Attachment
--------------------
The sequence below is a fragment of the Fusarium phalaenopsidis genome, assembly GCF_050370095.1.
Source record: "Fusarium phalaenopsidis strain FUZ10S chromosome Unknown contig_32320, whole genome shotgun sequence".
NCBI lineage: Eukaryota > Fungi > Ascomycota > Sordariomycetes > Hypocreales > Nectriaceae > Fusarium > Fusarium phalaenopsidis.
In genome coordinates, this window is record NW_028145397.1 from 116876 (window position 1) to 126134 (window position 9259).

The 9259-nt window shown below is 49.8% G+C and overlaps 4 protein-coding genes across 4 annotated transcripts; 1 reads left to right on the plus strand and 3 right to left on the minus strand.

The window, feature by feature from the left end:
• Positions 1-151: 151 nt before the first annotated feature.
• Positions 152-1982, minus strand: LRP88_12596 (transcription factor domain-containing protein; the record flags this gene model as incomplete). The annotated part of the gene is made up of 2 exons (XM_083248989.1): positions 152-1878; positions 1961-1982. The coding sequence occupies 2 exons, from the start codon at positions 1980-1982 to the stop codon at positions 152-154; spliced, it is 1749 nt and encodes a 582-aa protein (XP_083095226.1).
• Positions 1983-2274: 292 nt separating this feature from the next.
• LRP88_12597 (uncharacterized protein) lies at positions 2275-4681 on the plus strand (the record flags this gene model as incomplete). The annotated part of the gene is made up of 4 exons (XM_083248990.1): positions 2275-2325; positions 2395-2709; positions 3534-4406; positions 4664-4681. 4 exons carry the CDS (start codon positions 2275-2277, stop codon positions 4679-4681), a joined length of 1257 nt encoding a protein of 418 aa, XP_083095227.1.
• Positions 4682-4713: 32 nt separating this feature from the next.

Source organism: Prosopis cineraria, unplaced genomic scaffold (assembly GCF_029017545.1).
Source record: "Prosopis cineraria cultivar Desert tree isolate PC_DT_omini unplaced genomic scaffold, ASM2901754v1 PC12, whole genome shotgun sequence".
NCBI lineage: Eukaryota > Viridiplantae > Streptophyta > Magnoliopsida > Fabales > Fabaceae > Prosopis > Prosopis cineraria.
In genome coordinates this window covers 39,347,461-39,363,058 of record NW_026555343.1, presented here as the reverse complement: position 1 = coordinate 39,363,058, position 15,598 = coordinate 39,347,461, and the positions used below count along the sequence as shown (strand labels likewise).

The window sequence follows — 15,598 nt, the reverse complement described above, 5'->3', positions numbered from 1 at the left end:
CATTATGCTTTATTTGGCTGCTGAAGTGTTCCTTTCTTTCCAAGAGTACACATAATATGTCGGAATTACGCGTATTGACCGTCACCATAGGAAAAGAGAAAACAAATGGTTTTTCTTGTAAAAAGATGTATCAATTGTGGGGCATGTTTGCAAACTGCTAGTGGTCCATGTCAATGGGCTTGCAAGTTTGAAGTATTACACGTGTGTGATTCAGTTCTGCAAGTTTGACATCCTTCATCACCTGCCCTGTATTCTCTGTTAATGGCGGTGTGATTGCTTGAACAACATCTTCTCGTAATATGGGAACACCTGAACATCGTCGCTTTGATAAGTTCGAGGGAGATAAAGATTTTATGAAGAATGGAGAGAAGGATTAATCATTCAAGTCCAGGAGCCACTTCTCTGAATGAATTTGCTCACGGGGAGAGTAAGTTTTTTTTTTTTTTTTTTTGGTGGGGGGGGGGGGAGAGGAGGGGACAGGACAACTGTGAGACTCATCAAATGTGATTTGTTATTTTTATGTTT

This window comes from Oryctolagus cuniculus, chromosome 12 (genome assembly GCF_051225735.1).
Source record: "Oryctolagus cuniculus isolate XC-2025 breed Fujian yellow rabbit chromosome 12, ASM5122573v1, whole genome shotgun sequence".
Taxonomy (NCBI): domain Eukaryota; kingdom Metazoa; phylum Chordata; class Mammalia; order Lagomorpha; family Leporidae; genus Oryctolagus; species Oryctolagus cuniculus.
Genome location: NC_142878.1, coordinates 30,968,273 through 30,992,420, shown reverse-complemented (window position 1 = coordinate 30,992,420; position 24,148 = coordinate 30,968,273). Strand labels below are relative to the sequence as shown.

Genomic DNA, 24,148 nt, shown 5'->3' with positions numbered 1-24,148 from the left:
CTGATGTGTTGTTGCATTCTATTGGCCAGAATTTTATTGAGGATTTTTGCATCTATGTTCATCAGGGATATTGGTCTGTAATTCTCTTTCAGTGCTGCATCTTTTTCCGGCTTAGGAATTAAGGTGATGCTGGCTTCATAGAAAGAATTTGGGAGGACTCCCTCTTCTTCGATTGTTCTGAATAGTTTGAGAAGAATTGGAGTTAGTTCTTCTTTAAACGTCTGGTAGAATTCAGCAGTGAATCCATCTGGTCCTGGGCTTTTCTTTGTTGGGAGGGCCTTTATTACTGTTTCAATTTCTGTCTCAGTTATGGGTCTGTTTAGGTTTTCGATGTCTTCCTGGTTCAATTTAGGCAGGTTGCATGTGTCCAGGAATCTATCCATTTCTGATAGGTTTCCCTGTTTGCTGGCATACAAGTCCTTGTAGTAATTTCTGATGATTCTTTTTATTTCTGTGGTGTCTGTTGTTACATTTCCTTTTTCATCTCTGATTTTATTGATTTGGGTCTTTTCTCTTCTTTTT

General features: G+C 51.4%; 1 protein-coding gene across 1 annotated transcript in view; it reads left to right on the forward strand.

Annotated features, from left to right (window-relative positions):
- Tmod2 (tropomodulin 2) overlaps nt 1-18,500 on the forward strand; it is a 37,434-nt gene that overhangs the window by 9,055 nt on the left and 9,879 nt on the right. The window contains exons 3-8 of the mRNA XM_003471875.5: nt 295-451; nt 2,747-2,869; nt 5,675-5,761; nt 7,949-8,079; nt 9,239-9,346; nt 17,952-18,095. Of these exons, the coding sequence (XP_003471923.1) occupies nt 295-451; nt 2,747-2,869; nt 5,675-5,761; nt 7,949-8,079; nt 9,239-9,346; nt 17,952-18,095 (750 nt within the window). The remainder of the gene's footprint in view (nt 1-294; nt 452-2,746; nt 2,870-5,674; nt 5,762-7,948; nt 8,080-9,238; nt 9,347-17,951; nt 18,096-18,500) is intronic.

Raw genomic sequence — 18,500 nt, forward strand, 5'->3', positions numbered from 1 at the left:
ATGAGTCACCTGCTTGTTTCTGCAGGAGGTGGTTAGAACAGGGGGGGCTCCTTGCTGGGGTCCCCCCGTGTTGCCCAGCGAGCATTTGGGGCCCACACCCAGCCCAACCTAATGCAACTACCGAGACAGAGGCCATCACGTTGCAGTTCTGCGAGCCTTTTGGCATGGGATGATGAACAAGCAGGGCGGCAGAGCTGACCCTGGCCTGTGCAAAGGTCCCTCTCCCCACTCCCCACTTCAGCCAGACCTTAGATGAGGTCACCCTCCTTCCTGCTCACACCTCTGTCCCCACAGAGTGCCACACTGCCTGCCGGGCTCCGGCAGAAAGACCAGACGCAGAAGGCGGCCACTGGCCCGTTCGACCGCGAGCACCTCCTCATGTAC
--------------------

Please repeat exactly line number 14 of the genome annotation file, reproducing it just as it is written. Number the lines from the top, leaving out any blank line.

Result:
NCBI lineage: Eukaryota > Viridiplantae > Streptophyta > Magnoliopsida > Fabales > Fabaceae > Prosopis > Prosopis cineraria.